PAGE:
Landscape Architect & Specifier News

JAN 2017

LASN is a photographically oriented, professional journal featuring topics of concern and state-of-the-art projects designed or influenced by registered Landscape Architects.

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Page 36 of 133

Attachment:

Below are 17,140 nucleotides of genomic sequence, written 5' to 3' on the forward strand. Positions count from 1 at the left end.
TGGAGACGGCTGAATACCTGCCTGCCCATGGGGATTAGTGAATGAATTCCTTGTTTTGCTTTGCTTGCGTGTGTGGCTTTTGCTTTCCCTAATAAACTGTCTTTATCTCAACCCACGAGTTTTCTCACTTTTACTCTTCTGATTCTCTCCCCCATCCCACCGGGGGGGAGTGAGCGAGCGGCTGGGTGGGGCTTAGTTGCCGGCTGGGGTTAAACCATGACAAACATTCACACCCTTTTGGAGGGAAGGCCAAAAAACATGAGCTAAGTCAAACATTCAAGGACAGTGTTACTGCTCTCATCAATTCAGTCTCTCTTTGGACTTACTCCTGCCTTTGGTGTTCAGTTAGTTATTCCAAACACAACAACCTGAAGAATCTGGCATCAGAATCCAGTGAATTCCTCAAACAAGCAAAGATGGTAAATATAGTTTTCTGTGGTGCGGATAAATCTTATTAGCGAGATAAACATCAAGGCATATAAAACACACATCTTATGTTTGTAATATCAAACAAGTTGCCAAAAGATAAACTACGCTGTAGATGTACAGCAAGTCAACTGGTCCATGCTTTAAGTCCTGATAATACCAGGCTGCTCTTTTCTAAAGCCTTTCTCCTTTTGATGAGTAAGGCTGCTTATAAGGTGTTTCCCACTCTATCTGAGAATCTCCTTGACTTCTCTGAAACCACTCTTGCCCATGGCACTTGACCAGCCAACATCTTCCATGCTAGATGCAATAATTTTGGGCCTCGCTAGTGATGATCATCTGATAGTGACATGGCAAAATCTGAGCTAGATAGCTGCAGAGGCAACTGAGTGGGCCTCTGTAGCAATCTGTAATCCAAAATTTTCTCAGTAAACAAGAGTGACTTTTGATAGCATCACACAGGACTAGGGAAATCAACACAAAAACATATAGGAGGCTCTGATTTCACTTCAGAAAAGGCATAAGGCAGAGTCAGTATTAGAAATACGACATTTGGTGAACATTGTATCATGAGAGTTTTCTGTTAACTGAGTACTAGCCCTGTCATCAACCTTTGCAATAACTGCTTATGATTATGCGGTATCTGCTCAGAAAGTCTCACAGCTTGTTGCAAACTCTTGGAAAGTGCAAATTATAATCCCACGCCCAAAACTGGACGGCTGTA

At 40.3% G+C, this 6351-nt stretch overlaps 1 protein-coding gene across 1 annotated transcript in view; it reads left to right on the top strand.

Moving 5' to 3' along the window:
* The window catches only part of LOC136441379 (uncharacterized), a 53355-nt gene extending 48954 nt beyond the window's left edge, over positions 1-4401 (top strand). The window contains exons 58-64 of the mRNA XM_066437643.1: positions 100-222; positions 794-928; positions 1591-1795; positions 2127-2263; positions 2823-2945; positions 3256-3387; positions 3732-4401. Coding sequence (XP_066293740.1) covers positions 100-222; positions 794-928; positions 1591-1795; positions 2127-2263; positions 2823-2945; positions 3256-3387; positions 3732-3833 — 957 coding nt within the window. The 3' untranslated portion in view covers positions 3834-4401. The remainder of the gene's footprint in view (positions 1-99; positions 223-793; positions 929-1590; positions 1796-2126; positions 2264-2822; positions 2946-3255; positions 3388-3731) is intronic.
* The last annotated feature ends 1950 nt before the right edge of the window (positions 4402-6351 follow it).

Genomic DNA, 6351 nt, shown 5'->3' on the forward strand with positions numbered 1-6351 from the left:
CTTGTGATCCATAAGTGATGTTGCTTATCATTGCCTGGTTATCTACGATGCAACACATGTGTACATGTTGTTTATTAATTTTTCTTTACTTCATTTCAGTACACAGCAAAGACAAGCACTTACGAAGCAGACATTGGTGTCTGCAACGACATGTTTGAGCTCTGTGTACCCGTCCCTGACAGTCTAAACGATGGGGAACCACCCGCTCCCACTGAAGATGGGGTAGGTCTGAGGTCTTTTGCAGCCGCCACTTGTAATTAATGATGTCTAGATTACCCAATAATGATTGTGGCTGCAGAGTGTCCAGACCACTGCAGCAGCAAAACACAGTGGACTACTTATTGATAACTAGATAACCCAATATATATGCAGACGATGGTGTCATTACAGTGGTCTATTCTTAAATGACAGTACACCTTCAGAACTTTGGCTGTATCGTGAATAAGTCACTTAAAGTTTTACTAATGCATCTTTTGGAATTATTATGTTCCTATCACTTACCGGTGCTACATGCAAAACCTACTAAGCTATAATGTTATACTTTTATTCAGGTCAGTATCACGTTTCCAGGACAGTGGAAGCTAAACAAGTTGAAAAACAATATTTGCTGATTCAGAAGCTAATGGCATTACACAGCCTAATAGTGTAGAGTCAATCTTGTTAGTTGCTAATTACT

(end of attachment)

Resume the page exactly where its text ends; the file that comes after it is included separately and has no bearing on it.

January 2017 37 A golf course that had been part of a community for years suddenly closes. The large greenspace is purchased with the intent to build a shopping center. The anchor is a "big box" retail store. All ingredients for a highly controversial development, which will require residents to vote in favor of rezoning the property. The project is in South Euclid, Ohio, a suburb (pop. 22,295) on Cleveland's east side. The city's ward councilperson is familiar with sustainable design and pledges to support the project as long as sustainability would be the benchmark for the design. First Interstate, Ltd., the owner and developer, took that direction and ran far beyond expectations. The result is a case study to help educate developers, planners, public leaders, contractors and the general public on how sustainable design can be successfully implemented. Oakwood Commons is an ecologically innovative 325,000 square foot commercial development anchored by the first LEED certified Wal-Mart Supercenter. Where most developments of this nature try to maximize building square footage and parking spaces with minimal attention to aesthetics and long- term effects on the environment, this project uses sustainable elements as a feature, not an afterthought. The result is not your usual shopping experience. Shoppers immediately notice the outdoor surroundings: large masses of plants and trees (over 35 native species of trees, shrubs, meadow grasses, wildflowers, and low maintenance turf grasses). And the patrons will rarely see landscape crews mowing or applying fertilizers. Those walking from the bus stop to Wal-Mart's main entrance encounter signage that identifies native grass plantings. Those shoppers pulling up in an electric car will be delighted to see there are 8 charging stations on site free for their use. The night shoppers will also notice something different: LED lighting throughout the parking lot. Shoppers take their time visiting the site; stormwater also hangs around for a while as well. Rain travels through multiple stormwater treatments such as vegetated swales densely planted with trees, shrubs and grasses, or across two acres of permeable pavements. There is over five acres of manmade stormwater wetlands and water quality ponds; that which is not absorbed releases into nearly 700 linear feet of restored stream. All of these features help remove pollutants from the traveling rainwater and reduce downstream flooding. The stormwater wetlands/water quality ponds can be enjoyed by the neighborhood residents as they walk the paths through the 21 acres of donated parkland that increased the This park is one of the best kept secrets of the neighborhood ... - David Ginsburg (Google Review) Oakwood Commons, a retail center in South Euclid, Ohio, combines educational elements, and sustainable low-impact development techniques and environmentally conscious practices. The site has nearly 5.5 beautiful acres of wetlands and water quality ponds designed to far exceed local stormwater runoff requirements. Some of the buildings in the shopping complex have been LEED certified, including the first LEED Certified Wal-Mart Supercenter. Oakwood Commons Sustainable Retail Development Landscape Architecture by Neff & Associates, Parma Heights, Ohio

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